Birth Control FAQ

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Birth control certainly is not a new invention. Couples have experimented with various methods of preventing pregnancy since the dawn of civilization. Today, there are more, and safer, options than ever before –and more information about those options in articles and on the internet. But questions and misunderstandings persist:

: I won't get pregnant the first time I have sex, right?

Carrie Cwiak, MD MPH, Director, Family Planning Division, Emory University School of Medicine
The chance of a woman getting pregnant over a year without using contraception is 85 percent. So it's significantly high especially if you're not sure of your day of ovulation and you're not sure when your most fertile day in your month is.

: Aside from birth control are there other benefits from being on the pill?

Carrie Cwiak, MD
There are several long-term benefits to using oral contraceptives and one of the most important is the decrease risk in ovarian cancer, the decrease risk in uterine cancer that persists even after you stop the birth control pills.

: How will the pill affect my period?

Carrie Cwiak, MD
When you are not on a hormonal birth control method and you are ovulating every month, then your intra-uteral lining builds up throughout the month and at the end of the month it's necessary for you to have a menstrual bleed to slough off that lining. When you're using a hormonal contraceptive method it stops you from ovulating every month. So you don't have the ovulation, you don't have the buildup of lining of the uterus, and therefore it doesn't require you to have a sloughing off of the lining every month.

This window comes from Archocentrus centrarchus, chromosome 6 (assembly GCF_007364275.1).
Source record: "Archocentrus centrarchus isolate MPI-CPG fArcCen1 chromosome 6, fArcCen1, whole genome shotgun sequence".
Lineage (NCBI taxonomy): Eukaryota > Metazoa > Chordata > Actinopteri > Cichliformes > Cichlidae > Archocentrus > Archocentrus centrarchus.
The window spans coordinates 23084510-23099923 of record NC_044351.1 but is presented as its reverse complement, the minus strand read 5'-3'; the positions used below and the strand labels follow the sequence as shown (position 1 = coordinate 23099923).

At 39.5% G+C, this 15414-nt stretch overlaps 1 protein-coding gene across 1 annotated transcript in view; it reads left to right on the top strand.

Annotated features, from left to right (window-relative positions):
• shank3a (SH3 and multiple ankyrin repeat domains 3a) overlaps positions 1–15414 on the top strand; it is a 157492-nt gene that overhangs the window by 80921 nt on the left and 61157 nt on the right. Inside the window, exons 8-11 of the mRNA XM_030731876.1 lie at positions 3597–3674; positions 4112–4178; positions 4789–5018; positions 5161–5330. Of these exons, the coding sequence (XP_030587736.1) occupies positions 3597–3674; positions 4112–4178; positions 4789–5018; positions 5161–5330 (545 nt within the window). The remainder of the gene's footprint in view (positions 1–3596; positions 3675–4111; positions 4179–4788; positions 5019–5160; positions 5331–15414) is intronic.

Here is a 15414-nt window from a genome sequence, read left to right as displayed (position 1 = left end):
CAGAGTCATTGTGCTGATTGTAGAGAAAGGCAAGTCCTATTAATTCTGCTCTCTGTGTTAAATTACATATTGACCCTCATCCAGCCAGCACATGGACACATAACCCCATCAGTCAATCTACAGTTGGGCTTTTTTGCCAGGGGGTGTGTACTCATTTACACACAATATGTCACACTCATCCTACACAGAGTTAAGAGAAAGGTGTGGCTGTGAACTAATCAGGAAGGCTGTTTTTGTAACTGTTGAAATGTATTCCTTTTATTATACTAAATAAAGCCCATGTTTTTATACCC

: Will the pill make me gain weight?

Carrie Cwiak, MD
Birth control pills in general do not cause weight gain. The one method that is associated with weight gain is the Depo-Provera injection because it does tend to make people hungry and so then they gain weight. But on average women do not gain weight on other hormonal birth control methods.

: I heard taking the pill can help my acne, is that true?

Carrie Cwiak, MD
Birth control pills actually significantly improve acne for women who have mild to moderate levels of acne.

: Will being on birth control protect me against sexually transmitted diseases?

Carrie Cwiak, MD
All methods of hormonal contraception are intended for protection against pregnancy, and they're very effective in protecting against pregnancy. It is important also to remember to protect yourself from infection. And if that means that the method that you're using is not a barrier method to protect yourself from pregnancy that means you do need to use a barrier method. The most common method is the male condom for protecting yourself from infection.

: What are my options for emergency birth control if I've had unprotected sex?

Carrie Cwiak, MD
Emergency contraception pills that are available in the United States are called 'plan b' they're available over the counter to people 17 and older. They are available with prescription to those under 17.

It's best to discuss your personal health history and your specific birth control options with your gynecologist. For WebMD, I'm Sandee Lamotte.